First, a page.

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# Scaling

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scaling in marketing research

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### Scaling

1. 1. Scaling<br />
2. 2. Nominal scales<br />allow us to place an object in one and only one of a set of mutually exclusive classes with no implied ordering. <br />For example, a car’s registration plate is an example of nominally scaled data.<br />The numbers assigned do not actually reflect the amount of the attribute possessed by the object under scrutiny<br />
3. 3. Ordinal scales: possess order<br />involve ranking. This means we can say that an object has more or less or the same amount of an attribute as some other object. <br />There is an implied ordered sequence so that the option listed first is less or greater than the object listed second and subsequently.<br />Indicates relative position, not the magnitude of the differences between the objects<br />Used to measure relative attitudes, opinions, perceptions and preferences.<br />
4. 4. interval scale: possess order, distance<br />reflects how much more one object has of an attribute than another object. <br />It is possible to tell how far apart two or more objects are with respect to the attribute. <br />Interval data have order and distance properties and the most frequent type of measure of central tendency is the arithmetic mean.<br />interval data do not allow comparisons of the absolute magnitude of the measurements to be made across objects. <br />We cannot say that an object assigned the number 6 has twice as much of the characteristic being measured as the object assigned the number 3.<br />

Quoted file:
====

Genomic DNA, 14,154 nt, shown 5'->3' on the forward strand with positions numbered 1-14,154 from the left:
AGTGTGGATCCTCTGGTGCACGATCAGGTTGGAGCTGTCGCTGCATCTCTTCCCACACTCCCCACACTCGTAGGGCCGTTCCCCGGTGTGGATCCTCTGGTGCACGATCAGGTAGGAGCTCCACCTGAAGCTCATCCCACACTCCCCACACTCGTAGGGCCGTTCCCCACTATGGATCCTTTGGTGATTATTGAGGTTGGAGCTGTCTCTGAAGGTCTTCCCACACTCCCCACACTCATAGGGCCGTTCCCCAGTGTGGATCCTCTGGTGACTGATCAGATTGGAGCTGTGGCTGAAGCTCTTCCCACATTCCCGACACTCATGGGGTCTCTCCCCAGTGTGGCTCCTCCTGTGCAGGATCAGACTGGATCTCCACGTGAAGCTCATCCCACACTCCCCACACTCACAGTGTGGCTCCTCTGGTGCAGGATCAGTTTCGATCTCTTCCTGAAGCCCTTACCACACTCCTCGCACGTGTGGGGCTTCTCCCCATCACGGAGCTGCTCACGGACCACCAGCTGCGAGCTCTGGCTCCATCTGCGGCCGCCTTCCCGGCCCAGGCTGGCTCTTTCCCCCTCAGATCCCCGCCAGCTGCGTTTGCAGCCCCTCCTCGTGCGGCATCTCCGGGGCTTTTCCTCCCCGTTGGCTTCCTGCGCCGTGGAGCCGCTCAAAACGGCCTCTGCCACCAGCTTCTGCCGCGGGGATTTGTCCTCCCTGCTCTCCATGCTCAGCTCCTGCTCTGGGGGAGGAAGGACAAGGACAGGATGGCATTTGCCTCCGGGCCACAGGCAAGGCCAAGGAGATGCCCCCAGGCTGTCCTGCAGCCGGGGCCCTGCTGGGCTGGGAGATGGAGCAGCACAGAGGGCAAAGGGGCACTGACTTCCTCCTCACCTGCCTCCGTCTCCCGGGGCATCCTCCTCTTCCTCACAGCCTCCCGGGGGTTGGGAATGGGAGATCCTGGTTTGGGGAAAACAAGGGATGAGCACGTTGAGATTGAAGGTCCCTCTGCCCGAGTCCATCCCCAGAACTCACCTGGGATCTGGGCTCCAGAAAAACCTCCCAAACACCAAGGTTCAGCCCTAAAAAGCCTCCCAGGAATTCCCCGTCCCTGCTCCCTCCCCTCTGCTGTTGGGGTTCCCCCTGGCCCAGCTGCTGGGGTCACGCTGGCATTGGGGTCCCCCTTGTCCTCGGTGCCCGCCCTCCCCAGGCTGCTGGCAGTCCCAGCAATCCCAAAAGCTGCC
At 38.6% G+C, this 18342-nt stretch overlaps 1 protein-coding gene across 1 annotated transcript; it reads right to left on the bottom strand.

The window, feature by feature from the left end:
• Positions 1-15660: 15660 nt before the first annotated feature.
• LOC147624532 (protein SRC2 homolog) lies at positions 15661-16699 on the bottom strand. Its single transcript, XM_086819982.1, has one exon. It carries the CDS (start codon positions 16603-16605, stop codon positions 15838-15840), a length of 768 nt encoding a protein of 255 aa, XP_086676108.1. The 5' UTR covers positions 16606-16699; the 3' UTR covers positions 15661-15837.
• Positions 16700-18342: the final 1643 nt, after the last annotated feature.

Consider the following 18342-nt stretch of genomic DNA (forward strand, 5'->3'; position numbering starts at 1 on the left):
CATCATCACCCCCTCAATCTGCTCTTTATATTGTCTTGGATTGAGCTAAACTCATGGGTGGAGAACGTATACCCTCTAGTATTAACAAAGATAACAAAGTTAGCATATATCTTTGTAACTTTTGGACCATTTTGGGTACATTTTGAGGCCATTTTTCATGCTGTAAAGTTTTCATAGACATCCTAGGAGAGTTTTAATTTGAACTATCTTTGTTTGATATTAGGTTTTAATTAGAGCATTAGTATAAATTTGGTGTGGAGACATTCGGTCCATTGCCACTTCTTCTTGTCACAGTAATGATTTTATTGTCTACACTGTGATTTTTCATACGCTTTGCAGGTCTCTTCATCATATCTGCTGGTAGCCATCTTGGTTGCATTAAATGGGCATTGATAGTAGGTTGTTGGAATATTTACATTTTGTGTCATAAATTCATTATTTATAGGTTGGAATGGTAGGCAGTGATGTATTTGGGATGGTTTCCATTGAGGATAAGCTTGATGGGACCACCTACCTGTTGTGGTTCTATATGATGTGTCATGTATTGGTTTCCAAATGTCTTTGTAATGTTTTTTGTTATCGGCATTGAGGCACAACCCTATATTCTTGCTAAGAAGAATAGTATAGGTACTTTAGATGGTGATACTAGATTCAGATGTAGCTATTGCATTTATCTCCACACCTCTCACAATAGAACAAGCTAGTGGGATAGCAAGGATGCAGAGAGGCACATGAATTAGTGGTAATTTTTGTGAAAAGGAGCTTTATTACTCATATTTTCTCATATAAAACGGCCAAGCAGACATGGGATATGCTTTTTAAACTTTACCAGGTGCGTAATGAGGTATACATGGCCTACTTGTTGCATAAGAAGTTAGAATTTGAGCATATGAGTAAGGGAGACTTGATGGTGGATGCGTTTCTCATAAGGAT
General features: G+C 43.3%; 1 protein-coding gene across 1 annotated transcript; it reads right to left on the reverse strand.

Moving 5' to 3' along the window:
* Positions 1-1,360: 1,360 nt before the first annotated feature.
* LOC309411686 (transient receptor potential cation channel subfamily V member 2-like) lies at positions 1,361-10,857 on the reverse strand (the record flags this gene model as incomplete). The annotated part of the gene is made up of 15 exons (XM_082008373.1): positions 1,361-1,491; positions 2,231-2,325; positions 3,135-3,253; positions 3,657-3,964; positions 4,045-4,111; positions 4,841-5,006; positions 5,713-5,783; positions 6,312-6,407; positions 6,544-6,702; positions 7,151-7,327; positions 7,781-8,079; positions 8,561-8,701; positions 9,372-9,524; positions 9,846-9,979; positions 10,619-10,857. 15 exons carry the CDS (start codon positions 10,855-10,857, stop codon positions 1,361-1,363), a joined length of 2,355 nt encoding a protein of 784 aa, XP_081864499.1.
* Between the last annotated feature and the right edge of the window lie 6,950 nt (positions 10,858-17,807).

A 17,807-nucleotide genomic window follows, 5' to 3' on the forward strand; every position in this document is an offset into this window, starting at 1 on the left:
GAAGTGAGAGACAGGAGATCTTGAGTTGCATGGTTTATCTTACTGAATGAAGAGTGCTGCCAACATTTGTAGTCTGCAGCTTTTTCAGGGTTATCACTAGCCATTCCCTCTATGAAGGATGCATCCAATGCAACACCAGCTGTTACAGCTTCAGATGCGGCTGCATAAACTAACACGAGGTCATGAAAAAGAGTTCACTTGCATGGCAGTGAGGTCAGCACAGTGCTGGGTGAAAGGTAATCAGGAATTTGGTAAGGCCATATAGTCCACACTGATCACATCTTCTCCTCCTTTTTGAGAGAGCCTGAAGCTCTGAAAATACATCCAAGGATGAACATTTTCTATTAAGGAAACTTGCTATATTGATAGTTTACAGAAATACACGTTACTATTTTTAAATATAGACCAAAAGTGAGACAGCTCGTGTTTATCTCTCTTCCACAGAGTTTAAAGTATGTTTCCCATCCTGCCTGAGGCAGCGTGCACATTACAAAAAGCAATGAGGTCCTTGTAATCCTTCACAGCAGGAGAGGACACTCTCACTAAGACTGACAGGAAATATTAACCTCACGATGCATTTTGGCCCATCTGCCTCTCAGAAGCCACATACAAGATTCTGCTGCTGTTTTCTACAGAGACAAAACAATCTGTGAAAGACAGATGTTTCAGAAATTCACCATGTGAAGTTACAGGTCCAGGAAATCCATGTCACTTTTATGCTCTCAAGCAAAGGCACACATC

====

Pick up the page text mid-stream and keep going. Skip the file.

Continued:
5. 5. Ratio scales: possess order, distance, unique origin (zero point)<br />possess the same kind of properties as interval-scaled data but also possess an absolute or natural origin. <br />Thus, we can say that the number 6 has twice the characteristic being measured as the object assigned the number 3 on a ratio scale.<br />
6. 6. Scale types<br />Comparative scaling<br />Non comparative scaling<br />
7. 7. Comparative scaling<br />The respondent is asked to compare one set of objects against another. <br />For eg., a respondent might be required to compare one brand of butter against the other brands that they consider when making a purchase in a supermarket. <br />Results have to be interpreted in relative terms and have ordinal or rank order properties. <br />The scores obtained indicate that one brand is preferred to another, but not by how much.<br />Methods: Paired comparisons, Rank order scale, Constant sum scale<br />
8. 8. Paired comparisons<br />The respondent is presented with two objects at a time and is required to indicate a preference for one of the two according to some stated criterion. <br />The method yields ordinal scaled data, for example, brand A is better than brand B, or, brand A is cleaner than brand B and so on.<br />It is often applied in cases where the objects are physical products. <br />The ordinal data can be readily converted into interval-scaled data.<br />
9. 9. Rank order scale<br /><ul><li>In this case, respondents are presented with several objects simultaneously and required to order or rank them.</li></li></ul><li>Constant sum scale<br />Respondents are asked to allocate a number of points – say, for instance, 100 points – among objects according to some criterion, for example, preference or importance. <br />They are instructed to allocate the points such that if they like brand A twice as much as brand B, they should assign brand A twice as many points.<br />
10. 10. Non comparative scaling<br />In non-comparative scaling respondents are required to evaluate each object independently of other objects being investigated.<br />The respondent is not instructed to compare the object of interest either against another object or some specified criteria. <br />In rating an object, the respondent assigns the rating based on whatever criteria are appropriate for that individual.<br />In assigning a rating, each respondent must use some criteria of their own: it is not provided by the researcher.<br />